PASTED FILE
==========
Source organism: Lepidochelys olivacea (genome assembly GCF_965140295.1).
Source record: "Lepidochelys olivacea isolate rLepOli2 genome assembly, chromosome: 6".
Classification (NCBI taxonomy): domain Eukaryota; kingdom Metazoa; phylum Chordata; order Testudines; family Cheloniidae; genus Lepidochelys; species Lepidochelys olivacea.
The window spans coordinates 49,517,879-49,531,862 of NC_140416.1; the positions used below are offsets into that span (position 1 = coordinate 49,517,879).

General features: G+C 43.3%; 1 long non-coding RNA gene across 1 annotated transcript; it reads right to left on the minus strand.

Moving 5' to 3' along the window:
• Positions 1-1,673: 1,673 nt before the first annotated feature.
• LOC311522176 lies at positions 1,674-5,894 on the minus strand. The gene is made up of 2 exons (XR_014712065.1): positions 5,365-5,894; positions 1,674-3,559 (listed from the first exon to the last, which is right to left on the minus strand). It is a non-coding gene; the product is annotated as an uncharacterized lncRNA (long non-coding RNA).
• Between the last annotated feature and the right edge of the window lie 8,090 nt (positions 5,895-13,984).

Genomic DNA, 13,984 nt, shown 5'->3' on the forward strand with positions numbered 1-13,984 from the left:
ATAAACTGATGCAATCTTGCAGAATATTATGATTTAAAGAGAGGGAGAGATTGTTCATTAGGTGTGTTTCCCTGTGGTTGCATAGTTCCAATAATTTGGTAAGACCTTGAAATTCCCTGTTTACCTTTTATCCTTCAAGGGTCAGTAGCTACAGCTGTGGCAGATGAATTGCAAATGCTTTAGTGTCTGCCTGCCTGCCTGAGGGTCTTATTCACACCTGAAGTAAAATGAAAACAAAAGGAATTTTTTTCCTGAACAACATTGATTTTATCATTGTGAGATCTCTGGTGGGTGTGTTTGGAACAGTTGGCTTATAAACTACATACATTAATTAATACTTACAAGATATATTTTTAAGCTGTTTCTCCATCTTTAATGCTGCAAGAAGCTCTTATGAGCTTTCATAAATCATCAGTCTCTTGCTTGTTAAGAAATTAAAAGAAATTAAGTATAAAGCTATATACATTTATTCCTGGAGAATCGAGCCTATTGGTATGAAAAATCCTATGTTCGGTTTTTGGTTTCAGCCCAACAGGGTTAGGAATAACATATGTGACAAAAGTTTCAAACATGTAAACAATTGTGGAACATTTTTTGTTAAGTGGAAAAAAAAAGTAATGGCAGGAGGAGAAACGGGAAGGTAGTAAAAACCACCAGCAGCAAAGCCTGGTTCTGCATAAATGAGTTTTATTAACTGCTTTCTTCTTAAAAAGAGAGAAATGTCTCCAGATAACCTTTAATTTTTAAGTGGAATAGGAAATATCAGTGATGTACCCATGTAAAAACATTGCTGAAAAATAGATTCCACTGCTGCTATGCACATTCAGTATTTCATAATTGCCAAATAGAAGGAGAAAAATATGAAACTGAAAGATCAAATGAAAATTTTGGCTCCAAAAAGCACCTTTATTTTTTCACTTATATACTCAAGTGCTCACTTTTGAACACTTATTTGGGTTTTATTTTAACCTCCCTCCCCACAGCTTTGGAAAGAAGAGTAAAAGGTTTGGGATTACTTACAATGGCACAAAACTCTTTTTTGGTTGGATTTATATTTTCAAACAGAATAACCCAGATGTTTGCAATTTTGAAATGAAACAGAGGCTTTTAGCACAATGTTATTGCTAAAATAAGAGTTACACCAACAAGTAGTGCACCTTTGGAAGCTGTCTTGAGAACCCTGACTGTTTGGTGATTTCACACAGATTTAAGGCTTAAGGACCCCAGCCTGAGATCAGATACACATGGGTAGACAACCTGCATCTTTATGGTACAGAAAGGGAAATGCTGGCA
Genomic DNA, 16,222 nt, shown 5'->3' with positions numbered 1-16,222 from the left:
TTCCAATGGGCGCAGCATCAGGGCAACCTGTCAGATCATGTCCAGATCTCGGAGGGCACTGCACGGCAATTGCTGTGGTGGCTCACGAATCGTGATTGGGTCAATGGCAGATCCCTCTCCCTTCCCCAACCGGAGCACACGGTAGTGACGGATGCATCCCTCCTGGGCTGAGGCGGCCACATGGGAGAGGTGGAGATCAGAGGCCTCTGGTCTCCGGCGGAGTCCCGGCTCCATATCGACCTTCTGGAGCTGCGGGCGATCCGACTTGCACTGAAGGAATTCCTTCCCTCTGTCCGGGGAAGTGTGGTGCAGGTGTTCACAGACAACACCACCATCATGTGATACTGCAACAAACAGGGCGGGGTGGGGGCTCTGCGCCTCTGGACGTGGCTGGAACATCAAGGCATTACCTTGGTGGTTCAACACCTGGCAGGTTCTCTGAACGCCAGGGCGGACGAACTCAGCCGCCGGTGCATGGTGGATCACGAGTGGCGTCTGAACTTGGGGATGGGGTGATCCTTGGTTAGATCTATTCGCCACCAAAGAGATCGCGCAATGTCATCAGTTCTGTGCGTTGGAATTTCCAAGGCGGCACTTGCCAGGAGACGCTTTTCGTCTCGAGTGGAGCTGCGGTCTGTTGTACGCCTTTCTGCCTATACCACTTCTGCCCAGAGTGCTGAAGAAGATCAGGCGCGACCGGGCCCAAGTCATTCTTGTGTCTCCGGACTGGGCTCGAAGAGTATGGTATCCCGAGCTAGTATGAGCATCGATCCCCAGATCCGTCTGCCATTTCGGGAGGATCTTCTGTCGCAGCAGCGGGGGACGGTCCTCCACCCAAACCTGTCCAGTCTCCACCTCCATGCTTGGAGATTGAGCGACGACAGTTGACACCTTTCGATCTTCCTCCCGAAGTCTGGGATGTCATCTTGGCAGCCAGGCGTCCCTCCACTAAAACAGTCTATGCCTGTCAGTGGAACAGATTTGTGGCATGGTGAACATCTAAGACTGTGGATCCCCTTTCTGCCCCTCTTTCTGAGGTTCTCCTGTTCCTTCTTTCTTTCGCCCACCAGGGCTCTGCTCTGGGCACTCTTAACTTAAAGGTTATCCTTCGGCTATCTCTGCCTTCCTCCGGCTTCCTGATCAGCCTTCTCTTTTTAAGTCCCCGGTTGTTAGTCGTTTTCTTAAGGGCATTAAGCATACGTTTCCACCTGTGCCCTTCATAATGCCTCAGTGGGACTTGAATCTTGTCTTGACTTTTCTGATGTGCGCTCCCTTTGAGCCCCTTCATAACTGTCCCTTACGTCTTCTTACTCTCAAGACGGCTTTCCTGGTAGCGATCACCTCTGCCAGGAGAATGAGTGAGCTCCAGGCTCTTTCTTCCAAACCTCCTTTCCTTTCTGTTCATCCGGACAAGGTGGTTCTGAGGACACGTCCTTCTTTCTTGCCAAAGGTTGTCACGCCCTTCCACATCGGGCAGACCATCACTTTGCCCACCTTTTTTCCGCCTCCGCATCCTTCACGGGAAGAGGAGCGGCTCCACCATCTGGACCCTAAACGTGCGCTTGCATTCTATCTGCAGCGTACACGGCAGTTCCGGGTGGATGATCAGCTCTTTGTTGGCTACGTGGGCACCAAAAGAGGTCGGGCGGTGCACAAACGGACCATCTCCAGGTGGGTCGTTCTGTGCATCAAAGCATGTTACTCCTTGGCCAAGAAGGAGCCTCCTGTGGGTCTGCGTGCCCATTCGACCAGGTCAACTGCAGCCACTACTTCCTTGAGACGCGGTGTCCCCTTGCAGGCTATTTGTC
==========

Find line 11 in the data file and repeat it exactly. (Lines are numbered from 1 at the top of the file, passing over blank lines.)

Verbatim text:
ATAAACTGATGCAATCTTGCAGAATATTATGATTTAAAGAGAGGGAGAGATTGTTCATTAGGTGTGTTTCCCTGTGGTTGCATAGTTCCAATAATTTGGTAAGACCTTGAAATTCCCTGTTTACCTTTTATCCTTCAAGGGTCAGTAGCTACAGCTGTGGCAGATGAATTGCAAATGCTTTAGTGTCTGCCTGCCTGCCTGAGGGTCTTATTCACACCTGAAGTAAAATGAAAACAAAAGGAATTTTTTTCCTGAACAACATTGATTTTATCATTGTGAGATCTCTGGTGGGTGTGTTTGGAACAGTTGGCTTATAAACTACATACATTAATTAATACTTACAAGATATATTTTTAAGCTGTTTCTCCATCTTTAATGCTGCAAGAAGCTCTTATGAGCTTTCATAAATCATCAGTCTCTTGCTTGTTAAGAAATTAAAAGAAATTAAGTATAAAGCTATATACATTTATTCCTGGAGAATCGAGCCTATTGGTATGAAAAATCCTATGTTCGGTTTTTGGTTTCAGCCCAACAGGGTTAGGAATAACATATGTGACAAAAGTTTCAAACATGTAAACAATTGTGGAACATTTTTTGTTAAGTGGAAAAAAAAAGTAATGGCAGGAGGAGAAACGGGAAGGTAGTAAAAACCACCAGCAGCAAAGCCTGGTTCTGCATAAATGAGTTTTATTAACTGCTTTCTTCTTAAAAAGAGAGAAATGTCTCCAGATAACCTTTAATTTTTAAGTGGAATAGGAAATATCAGTGATGTACCCATGTAAAAACATTGCTGAAAAATAGATTCCACTGCTGCTATGCACATTCAGTATTTCATAATTGCCAAATAGAAGGAGAAAAATATGAAACTGAAAGATCAAATGAAAATTTTGGCTCCAAAAAGCACCTTTATTTTTTCACTTATATACTCAAGTGCTCACTTTTGAACACTTATTTGGGTTTTATTTTAACCTCCCTCCCCACAGCTTTGGAAAGAAGAGTAAAAGGTTTGGGATTACTTACAATGGCACAAAACTCTTTTTTGGTTGGATTTATATTTTCAAACAGAATAACCCAGATGTTTGCAATTTTGAAATGAAACAGAGGCTTTTAGCACAATGTTATTGCTAAAATAAGAGTTACACCAACAAGTAGTGCACCTTTGGAAGCTGTCTTGAGAACCCTGACTGTTTGGTGATTTCACACAGATTTAAGGCTTAAGGACCCCAGCCTGAGATCAGATACACATGGGTAGACAACCTGCATCTTTATGGTACAGAAAGGGAAATGCTGGCA